It has been shown repeatedly in some of the seminal psychological experiments of the 20th century that as humans, we naturally tend towards the opinion of the group, and the instruction of authority figures. Uncomfortable as it is to hear, we are not naturally wired towards autonomy and independent thought – it takes conscious effort to reject the norms of the group.

Renowned psychologist Solomon Asch, on completing a series of experiments and reviewing those of his peers, concluded:

“That we have found the tendency to conformity in our society so strong that reasonably intelligent and well-meaning young people are willing to call white black is a matter of concern. It raises questions about our ways of education and about the values that guide our conduct.” (Source: here)

We have no reason to think this is any less true when it comes to our careers. This article by blogger and management consultant John Berry makes the point that, when it comes to their careers, “just when young people might operate as autonomous decision makers, society, it seems, has other plans.”

Conformity is a powerful force, and the influence of others on individual decisions is hard to escape. The weight of expectation can feel very real – whether you’re a recent university graduate, or a mortgage-wielding forty-something.

What’s more – how many times have you experienced the all too familiar voice of friends, parents, and co-workers reference rational, ‘objective’ criteria – salary, seniority, status? These criteria are the most socially acceptable, and they are also the easiest to articulate (to each other and to ourselves). We therefore experience a double whammy of external influences, that reinforce each other in their message to restrict ourselves to the options that are deemed ‘sensible’ and ‘practical’.

No wonder so many of us tow the line, and end up in jobs that don’t fulfil us or give us purpose: we didn’t really choose them.

Breaking free of the norm.

The good news is that there is an alternative way to approach decision making – and that it’s firmly within our grasp. The trick is to disrupt our default – our default being to trample our instincts through rationalising, and to absorb the majority view. It’s all well and good to say ‘think differently and be your own person’. It sounds easy. But our brains and our society aren’t wired that way.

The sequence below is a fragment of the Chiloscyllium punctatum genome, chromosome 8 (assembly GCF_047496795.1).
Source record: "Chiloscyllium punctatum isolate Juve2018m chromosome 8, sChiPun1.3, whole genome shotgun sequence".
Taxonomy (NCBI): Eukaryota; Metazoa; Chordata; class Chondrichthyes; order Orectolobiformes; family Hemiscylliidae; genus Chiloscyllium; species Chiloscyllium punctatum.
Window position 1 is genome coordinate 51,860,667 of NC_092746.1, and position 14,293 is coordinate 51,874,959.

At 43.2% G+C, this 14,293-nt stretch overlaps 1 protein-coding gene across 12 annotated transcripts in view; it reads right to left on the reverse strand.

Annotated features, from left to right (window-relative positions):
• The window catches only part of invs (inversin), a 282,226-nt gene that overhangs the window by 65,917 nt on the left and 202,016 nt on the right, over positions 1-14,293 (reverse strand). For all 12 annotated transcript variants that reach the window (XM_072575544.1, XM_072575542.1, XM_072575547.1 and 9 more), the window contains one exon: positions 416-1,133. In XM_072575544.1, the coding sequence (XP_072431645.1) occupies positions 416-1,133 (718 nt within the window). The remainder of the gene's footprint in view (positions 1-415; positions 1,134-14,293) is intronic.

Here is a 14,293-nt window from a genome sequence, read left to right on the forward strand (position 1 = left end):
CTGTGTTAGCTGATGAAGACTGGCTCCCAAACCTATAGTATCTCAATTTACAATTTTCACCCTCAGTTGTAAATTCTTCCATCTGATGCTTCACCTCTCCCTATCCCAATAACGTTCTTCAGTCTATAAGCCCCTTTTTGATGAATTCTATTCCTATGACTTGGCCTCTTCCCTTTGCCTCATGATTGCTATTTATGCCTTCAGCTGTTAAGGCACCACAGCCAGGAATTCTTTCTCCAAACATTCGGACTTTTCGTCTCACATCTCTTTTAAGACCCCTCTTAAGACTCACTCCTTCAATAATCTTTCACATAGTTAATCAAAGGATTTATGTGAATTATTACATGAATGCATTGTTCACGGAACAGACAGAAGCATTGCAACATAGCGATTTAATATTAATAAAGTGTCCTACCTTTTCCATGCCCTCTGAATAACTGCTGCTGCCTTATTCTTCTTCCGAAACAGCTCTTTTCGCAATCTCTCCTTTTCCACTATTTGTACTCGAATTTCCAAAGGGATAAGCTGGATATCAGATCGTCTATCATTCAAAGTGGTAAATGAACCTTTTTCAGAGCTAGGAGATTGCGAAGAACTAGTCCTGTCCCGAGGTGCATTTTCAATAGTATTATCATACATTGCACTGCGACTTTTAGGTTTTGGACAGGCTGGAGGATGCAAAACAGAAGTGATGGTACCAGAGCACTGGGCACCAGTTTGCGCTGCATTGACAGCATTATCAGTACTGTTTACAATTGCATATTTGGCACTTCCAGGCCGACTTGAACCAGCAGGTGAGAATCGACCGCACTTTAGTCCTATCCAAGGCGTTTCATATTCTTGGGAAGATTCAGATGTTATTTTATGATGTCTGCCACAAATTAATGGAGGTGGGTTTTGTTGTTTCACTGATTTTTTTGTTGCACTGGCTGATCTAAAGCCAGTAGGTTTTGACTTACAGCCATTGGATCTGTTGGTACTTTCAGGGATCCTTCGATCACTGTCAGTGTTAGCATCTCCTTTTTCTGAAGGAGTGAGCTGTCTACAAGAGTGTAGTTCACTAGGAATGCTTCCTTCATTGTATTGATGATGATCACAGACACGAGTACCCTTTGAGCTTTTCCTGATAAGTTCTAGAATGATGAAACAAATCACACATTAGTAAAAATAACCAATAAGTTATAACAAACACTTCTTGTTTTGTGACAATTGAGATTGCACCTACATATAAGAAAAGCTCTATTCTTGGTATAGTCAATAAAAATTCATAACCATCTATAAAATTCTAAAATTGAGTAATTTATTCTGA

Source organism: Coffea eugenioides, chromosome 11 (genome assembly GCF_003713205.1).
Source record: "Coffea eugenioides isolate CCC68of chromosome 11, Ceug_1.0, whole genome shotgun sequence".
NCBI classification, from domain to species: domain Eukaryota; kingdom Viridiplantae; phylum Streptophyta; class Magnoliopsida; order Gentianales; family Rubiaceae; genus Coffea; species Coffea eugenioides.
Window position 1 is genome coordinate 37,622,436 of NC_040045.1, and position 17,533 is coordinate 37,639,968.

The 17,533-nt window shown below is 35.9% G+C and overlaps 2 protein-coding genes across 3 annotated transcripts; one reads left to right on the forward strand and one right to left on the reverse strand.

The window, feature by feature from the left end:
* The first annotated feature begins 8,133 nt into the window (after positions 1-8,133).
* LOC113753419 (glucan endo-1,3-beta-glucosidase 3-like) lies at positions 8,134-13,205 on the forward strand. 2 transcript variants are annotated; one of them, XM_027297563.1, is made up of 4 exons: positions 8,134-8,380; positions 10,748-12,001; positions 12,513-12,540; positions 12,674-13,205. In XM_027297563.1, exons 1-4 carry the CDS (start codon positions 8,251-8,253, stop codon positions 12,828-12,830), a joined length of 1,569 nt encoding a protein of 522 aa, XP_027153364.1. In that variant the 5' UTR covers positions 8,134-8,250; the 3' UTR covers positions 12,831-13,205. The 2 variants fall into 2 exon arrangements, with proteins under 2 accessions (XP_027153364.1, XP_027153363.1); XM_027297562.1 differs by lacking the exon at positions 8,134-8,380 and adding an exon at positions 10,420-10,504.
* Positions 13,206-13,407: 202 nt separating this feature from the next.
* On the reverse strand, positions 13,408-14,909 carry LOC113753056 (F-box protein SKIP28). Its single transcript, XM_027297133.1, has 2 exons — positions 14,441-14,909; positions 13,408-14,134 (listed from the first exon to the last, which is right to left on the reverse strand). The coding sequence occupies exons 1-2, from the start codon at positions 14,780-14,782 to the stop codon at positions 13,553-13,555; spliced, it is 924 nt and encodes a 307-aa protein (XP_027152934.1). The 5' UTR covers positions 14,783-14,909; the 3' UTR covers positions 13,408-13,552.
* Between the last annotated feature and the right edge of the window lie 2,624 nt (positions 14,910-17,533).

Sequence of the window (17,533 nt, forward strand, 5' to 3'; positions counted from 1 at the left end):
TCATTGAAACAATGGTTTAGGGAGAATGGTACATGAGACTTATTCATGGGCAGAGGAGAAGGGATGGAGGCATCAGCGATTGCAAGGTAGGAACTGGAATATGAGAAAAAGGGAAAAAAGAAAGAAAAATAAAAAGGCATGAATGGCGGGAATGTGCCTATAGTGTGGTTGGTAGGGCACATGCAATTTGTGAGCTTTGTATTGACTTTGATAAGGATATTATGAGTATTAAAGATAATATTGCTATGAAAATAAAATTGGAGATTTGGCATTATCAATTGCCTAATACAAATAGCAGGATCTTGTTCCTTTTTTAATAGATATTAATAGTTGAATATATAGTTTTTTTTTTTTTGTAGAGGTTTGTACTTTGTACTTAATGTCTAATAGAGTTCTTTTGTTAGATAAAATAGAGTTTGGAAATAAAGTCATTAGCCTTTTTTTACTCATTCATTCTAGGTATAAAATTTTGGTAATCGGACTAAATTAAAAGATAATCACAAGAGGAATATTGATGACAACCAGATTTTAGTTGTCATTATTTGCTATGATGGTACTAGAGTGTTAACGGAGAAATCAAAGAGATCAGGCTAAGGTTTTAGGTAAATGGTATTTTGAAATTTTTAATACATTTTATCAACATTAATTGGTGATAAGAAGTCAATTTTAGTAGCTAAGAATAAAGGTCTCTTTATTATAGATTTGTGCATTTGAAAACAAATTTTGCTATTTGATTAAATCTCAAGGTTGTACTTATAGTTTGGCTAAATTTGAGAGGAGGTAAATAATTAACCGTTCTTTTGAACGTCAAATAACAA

So, here are some tried and tested philosophies for changing how we think about the choices we make – ways that we see people who come through Escape navigate their world of choices and find their meaningful path.

1. You can throw out the balance sheet and write your own reasons.

Sometimes the options we’re considering can’t be weighed up objectively against each other. The pros and cons list doesn’t always work – it doesn’t help us balance, say, ‘whopping salary’ against ‘want to work with animals’ or ‘hate living in the city’.

In this TED talk, Ruth Chang explains that the drivers of our choices should come from inside us, rather than from the world at large – and that we should allow ourselves to think far more holistically about what are choices mean for who we are. She points out that “each of us has the power to create reasons” – and these reasons can be our very own. “We can put our very selves behind an option”, to say “here’s who I am”. “When we create reasons for ourselves, to become this kind of person rather than that, we wholeheartedly become the people that we are”.

If we don’t do this, according to Chang, we become ‘drifters’. “I drifted into being a lawyer”, she says (now a philosopher). “I didn’t put my agency behind lawyering, I wasn’t for lawyering. Drifters allow the world to write the story of their lives.”

“Drifters allow the world to write the story of their lives.”